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The Prophets: God’s Spokesmen - PowerPoint PPT Presentation

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The Prophets: God’s Spokesmen. Introduction. Background: Kingship Established. After the death of Joshua, Israel was ruled by elders or Judges . Israel asked the priest Samuel to appoint a king God granted their request and Saul was chosen

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The Prophets: God’s Spokesmen


Background: Kingship Established

  • After the death of Joshua, Israel was ruled by elders or Judges.

  • Israel asked the priest Samuel to appoint a king

  • God granted their request and Saul was chosen

  • Saul was succeeded by his son, Ish-Boseth, then David, and finally Solomon.

Background: Kingdom Divided

  • After Solomon’s death, the kingdom divided into two parts with Israel in the North and Judah in the South.

  • Both kingdoms had mostly bad kings who worshipped idols, though Israel was the worse of the two regarding leadership.

Isaiah: “Jehovah is salvation” (740-680 B.C.)

  • Prophesied for a period lasting forty to sixty years during the reigns of four rulers of the southern kingdom of Judah: Uzziah, Jotham, Ahaz, and Hezekiah.

  • Primarily called to prophesy to the Kingdom of Judah.

  • Proclaimed a message of repentance from sin and hopeful expectation of God’s deliverance in the future.

Book Divisions

The Book of Isaiah easily divides into two major sections:

  • First, the prophet foretells a coming judgment upon the Hebrew people if they do not return to the Lord (Ch. 1-39). That judgment finds its immediate fulfillment in the impending Babylonian captivity.

  • Second, in spite of that temporal judgment, deliverance ultimately can be theirs (Ch. 40-66). There will be a return from the captivity; and, finally, ultimate salvation will be provided by the coming Messiah.

  • There are numerous prophetic glimpses of Christ in Isaiah, so much so that he is called “the messianic prophet”.

Isaiah’s Foreshadowing

The imagery of chapter 53 is poignant and prophetic and contains a complete picture of the Gospel.

  • Jesus was despised and rejected (v. 3; Luke 13:34; John 1:10-11),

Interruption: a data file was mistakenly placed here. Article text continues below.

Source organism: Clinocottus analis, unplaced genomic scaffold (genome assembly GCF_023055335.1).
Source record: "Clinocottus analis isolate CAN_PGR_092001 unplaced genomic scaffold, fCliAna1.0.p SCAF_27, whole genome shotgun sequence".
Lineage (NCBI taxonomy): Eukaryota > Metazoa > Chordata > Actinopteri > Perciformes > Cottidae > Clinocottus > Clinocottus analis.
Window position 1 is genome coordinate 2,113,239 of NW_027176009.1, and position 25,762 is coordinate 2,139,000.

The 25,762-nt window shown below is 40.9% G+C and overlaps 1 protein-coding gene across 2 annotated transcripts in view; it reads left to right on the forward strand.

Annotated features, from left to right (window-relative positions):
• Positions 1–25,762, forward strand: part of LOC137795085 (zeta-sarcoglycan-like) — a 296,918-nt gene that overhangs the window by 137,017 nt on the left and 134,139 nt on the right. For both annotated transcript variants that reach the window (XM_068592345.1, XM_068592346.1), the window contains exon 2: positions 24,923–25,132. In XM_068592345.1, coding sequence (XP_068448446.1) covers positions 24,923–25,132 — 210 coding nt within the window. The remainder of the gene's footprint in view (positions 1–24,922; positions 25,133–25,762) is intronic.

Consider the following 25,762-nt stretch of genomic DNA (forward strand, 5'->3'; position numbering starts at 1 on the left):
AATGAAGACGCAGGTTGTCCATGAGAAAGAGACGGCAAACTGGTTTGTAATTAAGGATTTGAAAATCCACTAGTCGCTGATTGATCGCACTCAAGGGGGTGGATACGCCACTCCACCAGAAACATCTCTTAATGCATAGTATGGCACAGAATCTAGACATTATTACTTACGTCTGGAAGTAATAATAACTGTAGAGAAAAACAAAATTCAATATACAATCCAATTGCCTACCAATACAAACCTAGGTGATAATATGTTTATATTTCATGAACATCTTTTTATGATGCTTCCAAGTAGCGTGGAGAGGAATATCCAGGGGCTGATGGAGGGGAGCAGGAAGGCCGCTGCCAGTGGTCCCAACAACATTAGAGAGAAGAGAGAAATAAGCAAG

• Stricken by God (v.4; Matthew 27:46),

  • Pierced for our transgressions (v. 5; John 19:34; 1 Peter 2:24). By His suffering,

  • He paid the punishment we deserved and became for us the ultimate and perfect sacrifice (v. 5; Hebrews 10:10).

  • Although He was sinless, God laid on Him our sin, and we became God’s righteousness in Him (2 Corinthians 5:21).

Jeremiah “Jehovah Exalts” (627-585 B.C.)

  • Jeremiah prophesied during the reigns of five of Judah’s kings: Josiah, Jehoahaz, Jehoiakim, Jehoiachin, and Zedekiah.

  • His total preaching career probably spanned more than sixty years. Known as “the weeping prophet,” was the most persecuted character of the Old Testament era.

  • His own Jewish kinsmen cursed him, beat him, threw him in prison, etc. (15:10; 20:; 32:2-3; 37:15).

Jeremiah’s Warnings

  • The southern kingdom (Judah) was in a downward spiral. Jeremiah commenced his ministry in the thirteenth year of Josiah’s administration. His message was two-fold:

    • He initially sought to bring his people to a state of genuine repentance

    • Warn the people of the punishment that mighty Babylon, God’s instrument of wrath, would inflict upon them.

Jeremiah’s Lamentations

  • (586 B.C.) Jerusalem was breached by the Babylonian army and the Hebrew temple was burned to the ground.

  • Lamentations is a sort of funeral song, commemorating the tragic destruction of Jerusalem.

  • Zion, or Jerusalem, is desolate!

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